At a recent Pasco County Commission meeting there was discussion on the Recycling program and ways to improve it. County staff is recommending weekly recycling collection along with a cart option that the haulers would be implementing. Three cheers for weekly recycling! Now you won’t look like a hoarder with a month of recycling if you miss a week. The other topic that was discussed was pulling glass out of the recycling stream, and it’s causing quite a debate. So we decided to do a little research to get the facts.
There are quite a few problems when trying to recycle glass. Since we are single stream everything goes in one container. It makes collection a lot easier, but unfortunately it increases contamination. The recycling you put in your bin goes into the truck, then gets dumped on the floor of the recycling transfer station. Next it gets placed into another truck for transport to the recycling material recovery facility (MRF). There’s a pretty good chance that somewhere in that process the glass items are going to break, which will contaminate other items such as paper. Recycling contaminants are disposed of just like regular trash. Unfortunately, glass increases the contamination for everything.
What happens to the glass that does make it? What does it get made into? Well, that’s another issue with glass. There is no market for it in Florida. No company is using recycled glass to make another product. So the glass would have to be shipped out of state, which is expensive and increases the carbon footprint through fuel. Not the most environmentally friendly thing to do. The recycling MRFs send the glass to landfills to use as cover. At least that’s something though, right? Actually, most landfills do not use glass for cover. It’s not user friendly and can cause issues with machinery unless it is ground super fine. The majority of the time the glass just ends up in a landfill with trash.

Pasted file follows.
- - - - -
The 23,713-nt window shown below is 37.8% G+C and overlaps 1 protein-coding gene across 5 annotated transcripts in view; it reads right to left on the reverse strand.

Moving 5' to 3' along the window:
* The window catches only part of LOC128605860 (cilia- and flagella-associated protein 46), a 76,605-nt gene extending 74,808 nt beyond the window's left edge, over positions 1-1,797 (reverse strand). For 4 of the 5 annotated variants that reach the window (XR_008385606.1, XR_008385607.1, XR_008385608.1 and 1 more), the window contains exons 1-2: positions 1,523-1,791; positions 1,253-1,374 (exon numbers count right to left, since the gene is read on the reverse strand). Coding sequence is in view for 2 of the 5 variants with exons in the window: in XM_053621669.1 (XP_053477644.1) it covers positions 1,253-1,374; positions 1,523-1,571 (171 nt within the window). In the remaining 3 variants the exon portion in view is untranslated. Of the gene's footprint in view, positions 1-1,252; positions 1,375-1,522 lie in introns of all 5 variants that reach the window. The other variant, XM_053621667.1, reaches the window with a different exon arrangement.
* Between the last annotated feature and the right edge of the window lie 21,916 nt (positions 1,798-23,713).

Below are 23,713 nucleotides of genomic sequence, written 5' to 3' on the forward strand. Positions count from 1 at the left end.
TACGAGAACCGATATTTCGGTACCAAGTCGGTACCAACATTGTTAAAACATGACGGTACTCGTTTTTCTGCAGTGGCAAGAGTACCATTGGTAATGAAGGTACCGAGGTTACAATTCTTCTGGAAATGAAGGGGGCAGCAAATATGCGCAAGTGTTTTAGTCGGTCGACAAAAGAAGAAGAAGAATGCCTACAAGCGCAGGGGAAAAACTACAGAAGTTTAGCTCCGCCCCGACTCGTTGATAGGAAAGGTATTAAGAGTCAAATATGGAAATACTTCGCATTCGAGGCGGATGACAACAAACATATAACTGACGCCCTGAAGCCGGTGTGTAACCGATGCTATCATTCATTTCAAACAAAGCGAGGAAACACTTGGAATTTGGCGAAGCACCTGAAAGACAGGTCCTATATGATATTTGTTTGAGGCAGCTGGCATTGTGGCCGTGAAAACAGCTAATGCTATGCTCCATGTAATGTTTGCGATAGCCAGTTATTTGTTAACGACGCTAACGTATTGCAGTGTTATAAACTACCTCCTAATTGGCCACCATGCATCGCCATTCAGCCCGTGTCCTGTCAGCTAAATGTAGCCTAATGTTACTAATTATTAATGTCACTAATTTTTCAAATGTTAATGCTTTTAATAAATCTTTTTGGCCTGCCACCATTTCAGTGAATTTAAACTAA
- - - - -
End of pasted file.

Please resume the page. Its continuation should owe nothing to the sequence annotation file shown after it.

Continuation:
In Pasco County the household trash is disposed of in the energy from waste facility ran by Covanta. This is a complex process, which is a discussion on its own, but for our purposes the important point is that there are less greenhouse gases emitted from this facility than from a landfill. It is a more sustainable and eco-friendly alternative to landfilling. The glass bottle that you were recycling that was going to a landfill will now be processed in the energy from waste facility.
Some people think that Pasco County wants to make this change just to save money. It is true that there will be a cost savings from pulling glass from recycling, but that is not the priority. The focus is to create a more sustainable recycling program by recycling right, looking at quality not just quantity. Trash and recycling are complex problems throughout the world, not just Pasco County. There are other solutions that the county has limited control over, but we do – reduce and reuse. Stay away from single use plastics, instead of pitching the glass jar save it and use it for something else, and try and purchase items made with recycled materials. It is through waste reduction that we can have the largest impact, and that’s something we all can do.